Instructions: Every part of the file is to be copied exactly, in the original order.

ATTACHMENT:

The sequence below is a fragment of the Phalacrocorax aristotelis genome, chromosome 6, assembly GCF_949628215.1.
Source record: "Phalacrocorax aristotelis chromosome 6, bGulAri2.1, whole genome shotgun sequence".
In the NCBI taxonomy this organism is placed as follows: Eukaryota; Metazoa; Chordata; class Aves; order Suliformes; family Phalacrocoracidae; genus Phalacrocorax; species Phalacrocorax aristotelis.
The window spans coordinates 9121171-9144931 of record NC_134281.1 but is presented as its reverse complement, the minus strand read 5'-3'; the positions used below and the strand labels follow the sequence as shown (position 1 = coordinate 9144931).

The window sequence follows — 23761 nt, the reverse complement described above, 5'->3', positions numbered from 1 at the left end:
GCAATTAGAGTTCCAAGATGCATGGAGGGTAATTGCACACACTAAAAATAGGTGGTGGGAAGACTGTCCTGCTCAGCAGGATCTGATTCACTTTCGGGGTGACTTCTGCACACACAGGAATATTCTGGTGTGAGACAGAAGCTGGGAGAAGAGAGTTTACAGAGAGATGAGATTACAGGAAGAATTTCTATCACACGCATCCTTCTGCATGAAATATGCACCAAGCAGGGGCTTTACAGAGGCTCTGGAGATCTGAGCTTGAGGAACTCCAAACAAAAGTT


The sequence below is a fragment of the Phalacrocorax aristotelis genome, chromosome 6, assembly GCF_949628215.1.
Source record: "Phalacrocorax aristotelis chromosome 6, bGulAri2.1, whole genome shotgun sequence".
In the NCBI taxonomy this organism is placed as follows: Eukaryota; Metazoa; Chordata; class Aves; order Suliformes; family Phalacrocoracidae; genus Phalacrocorax; species Phalacrocorax aristotelis.
The window spans coordinates 9121171-9144931 of record NC_134281.1 but is presented as its reverse complement, the minus strand read 5'-3'; the positions used below and the strand labels follow the sequence as shown (position 1 = coordinate 9144931).

The window sequence follows — 23761 nt, the reverse complement described above, 5'->3', positions numbered from 1 at the left end:
GCAATTAGAGTTCCAAGATGCATGGAGGGTAATTGCACACACTAAAAATAGGTGGTGGGAAGACTGTCCTGCTCAGCAGGATCTGATTCACTTTCGGGGTGACTTCTGCACACACAGGAATATTCTGGTGTGAGACAGAAGCTGGGAGAAGAGAGTTTACAGAGAGATGAGATTACAGGAAGAATTTCTATCACACGCATCCTTCTGCATGAAATATGCACCAAGCAGGGGCTTTACAGAGGCTCTGGAGATCTGAGCTTGAGGAACTCCAAACAAAAGTT